- Last Updated on Sunday, 17 March 2013 07:47
Well, here I am, again.
That's what I first wrote, almost two years ago, when I first started slapping together a few ideas for a site that would focus on the area south of the Fraser river.
I grew up in Surrey, in fact I was born here. After over two decades of living elsewhere I've circled back, although it seemed to have changed a bit. Bigger. More cars. More people.
When, by accident, I discovered that "southofthefraser" was available I jumped on it without thinking about it too clearly. I had no desire to create another aggregation site, and no pretensions that this would redefine journalism through some misplaced hyperlocal idealism.
At first I thought...
My first thought was to think big(ish) and create an inclusive space for Delta, Surrey and Langley. But that's too big. Too much work. Too much of a hassle. Who's got the time? Not me. I have to work. So I have to focus.
The notional working plan now includes:
- creating an almanac of data and news about the area
- collecting public sentiment about the area, as it is publicly expressed through Twitter, because it's convenient
- experimenting with moving statistical data from tables into graphs and narratives
- occassional blog-like posts about flora, fauna and other discoveries
The South of the Fraser project makes extensive use of news alerts and rss feeds, and Twitter, through @southoffraser. This isn't just a marketing tool for the site, but also a method to (1) share content that may not be shared by every other person, and (2) collect news items of interest for other projects, like weekly news roundups, or perhaps (at some point) a year in review.
In practice, I've noticed...
I get intrigued by problems. One early project was to take every mention of Surrey on Twitter, the bad and the good, and make a daily post out of it. This has turned into a fascinating adventure, one that's still evolving. If you're interested in that sort of thing, I have a blog, in the original sense of the term, here, where I vent over technical and other issues about this site.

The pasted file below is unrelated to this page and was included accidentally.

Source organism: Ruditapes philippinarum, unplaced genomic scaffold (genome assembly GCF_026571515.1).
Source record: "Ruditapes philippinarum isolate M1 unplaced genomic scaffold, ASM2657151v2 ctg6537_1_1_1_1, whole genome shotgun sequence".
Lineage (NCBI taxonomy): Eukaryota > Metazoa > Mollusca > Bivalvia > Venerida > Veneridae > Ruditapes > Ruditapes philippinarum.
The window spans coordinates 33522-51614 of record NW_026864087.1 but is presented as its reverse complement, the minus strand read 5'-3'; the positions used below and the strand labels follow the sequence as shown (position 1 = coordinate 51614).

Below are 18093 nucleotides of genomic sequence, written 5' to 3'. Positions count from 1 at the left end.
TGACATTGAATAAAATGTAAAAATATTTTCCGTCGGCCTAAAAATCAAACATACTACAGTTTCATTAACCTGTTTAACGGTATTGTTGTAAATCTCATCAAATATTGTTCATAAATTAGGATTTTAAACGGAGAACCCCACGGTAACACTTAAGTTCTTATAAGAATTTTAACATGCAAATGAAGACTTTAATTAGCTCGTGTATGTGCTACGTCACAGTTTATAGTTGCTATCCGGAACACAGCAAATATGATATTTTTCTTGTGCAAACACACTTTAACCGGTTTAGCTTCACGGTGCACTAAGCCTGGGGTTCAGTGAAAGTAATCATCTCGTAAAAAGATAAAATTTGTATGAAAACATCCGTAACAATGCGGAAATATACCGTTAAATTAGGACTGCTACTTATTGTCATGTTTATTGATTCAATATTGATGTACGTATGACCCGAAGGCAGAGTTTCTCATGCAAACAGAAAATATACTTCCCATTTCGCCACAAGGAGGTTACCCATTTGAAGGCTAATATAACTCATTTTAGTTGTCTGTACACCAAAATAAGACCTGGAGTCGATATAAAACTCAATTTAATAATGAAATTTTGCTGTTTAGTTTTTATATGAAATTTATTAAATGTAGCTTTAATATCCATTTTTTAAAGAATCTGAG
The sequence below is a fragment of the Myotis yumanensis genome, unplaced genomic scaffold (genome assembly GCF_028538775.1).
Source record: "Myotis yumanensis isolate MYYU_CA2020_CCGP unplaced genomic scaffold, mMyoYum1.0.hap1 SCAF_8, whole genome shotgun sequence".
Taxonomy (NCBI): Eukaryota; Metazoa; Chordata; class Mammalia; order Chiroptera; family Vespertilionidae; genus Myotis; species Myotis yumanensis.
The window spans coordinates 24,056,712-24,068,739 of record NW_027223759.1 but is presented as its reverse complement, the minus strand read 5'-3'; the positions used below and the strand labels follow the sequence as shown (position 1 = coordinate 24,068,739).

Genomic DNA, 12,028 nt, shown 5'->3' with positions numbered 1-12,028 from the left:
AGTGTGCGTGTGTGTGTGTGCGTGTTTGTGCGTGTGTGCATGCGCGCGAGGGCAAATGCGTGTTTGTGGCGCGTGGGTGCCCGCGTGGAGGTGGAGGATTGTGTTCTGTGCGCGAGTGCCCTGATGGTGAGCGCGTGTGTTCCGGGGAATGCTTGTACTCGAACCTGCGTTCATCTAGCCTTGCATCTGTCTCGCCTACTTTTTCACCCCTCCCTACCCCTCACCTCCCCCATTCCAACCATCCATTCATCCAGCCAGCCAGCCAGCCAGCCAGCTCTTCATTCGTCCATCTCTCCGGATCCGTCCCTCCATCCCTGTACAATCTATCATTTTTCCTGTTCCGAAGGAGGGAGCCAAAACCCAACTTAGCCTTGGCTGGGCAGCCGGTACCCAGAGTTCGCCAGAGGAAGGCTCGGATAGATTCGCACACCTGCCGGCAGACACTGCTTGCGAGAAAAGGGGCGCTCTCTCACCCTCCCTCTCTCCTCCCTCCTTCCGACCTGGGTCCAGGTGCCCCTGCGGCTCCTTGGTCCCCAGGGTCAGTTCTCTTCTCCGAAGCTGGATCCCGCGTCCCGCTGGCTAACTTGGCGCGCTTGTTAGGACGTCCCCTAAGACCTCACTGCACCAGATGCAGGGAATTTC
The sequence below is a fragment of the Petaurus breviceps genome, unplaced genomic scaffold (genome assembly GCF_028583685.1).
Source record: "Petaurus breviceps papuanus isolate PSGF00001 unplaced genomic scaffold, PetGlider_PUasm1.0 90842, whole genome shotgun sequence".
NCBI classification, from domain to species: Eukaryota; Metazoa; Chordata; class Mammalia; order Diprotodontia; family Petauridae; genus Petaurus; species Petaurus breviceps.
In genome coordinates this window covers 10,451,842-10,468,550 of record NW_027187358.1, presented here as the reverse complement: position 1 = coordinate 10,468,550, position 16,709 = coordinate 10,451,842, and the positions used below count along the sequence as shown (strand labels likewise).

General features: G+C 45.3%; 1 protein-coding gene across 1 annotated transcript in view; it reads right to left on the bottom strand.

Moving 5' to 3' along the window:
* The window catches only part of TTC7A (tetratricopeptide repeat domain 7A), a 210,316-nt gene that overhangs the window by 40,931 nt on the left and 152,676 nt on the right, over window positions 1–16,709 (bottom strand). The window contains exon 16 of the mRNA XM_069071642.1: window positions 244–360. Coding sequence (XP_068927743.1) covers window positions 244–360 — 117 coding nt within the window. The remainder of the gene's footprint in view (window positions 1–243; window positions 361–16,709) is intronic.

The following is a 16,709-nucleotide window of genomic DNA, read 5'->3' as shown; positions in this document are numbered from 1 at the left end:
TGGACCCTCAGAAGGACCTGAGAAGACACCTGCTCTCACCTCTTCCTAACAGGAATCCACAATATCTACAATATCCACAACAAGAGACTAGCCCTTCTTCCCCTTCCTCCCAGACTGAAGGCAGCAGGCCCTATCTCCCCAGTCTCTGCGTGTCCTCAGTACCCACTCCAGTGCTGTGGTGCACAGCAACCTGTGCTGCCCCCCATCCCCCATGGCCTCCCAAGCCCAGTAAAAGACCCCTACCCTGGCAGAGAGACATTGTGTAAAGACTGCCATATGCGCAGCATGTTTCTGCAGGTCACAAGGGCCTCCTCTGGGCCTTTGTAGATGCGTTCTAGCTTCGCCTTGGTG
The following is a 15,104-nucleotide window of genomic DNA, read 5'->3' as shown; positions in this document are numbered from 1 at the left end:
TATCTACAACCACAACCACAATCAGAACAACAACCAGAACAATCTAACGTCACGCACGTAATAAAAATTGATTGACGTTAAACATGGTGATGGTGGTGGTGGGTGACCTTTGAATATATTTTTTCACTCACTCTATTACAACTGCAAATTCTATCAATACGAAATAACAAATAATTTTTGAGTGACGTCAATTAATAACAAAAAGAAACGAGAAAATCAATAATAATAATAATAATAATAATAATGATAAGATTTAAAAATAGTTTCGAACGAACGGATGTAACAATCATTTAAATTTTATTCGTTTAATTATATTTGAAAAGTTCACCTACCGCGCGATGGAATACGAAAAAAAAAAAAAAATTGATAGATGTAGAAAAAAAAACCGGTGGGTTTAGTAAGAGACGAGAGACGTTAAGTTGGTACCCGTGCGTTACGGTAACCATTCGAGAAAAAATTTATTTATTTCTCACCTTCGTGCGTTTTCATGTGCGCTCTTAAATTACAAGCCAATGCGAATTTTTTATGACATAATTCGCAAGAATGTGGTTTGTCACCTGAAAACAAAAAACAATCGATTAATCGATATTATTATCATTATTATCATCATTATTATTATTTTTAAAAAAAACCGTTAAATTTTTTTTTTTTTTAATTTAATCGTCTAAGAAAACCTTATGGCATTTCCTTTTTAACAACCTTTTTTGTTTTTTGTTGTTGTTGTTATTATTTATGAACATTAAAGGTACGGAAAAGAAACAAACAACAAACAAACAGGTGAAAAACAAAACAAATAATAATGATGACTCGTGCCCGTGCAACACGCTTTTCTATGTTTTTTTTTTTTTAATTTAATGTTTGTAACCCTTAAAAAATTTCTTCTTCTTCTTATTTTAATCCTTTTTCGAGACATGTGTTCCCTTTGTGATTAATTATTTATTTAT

The daily "What are people tweeting about Surrey" post has become the main content. I'm slowly filling in other areas of interest as I get around to it, and along the way trying to be more inclusive of other cities. The contact page on politicians from Delta to Abbotsford is the most comprehensive I've seen anywhere. Gathering the information for that shows just how difficult finding some of this material can be. You'd think by now online contact information would be easily accessible, accurate and comprehensive. It isn't, especially once you get to the municipal level.
A few influences
Although the hyperlocal dream hasn't lived up to it's initial promise a lot can be learned from the variety of its manifestations. A good example I've enjoyed over the years is New Westminster's Tenth to the Fraser, the counter-cultural Beyond Robson, plus a few personal blogs that have a civic point-of-view like Gordon Price's Price Tags and Frances Bula's State of Vancouver.
Complaints and commendations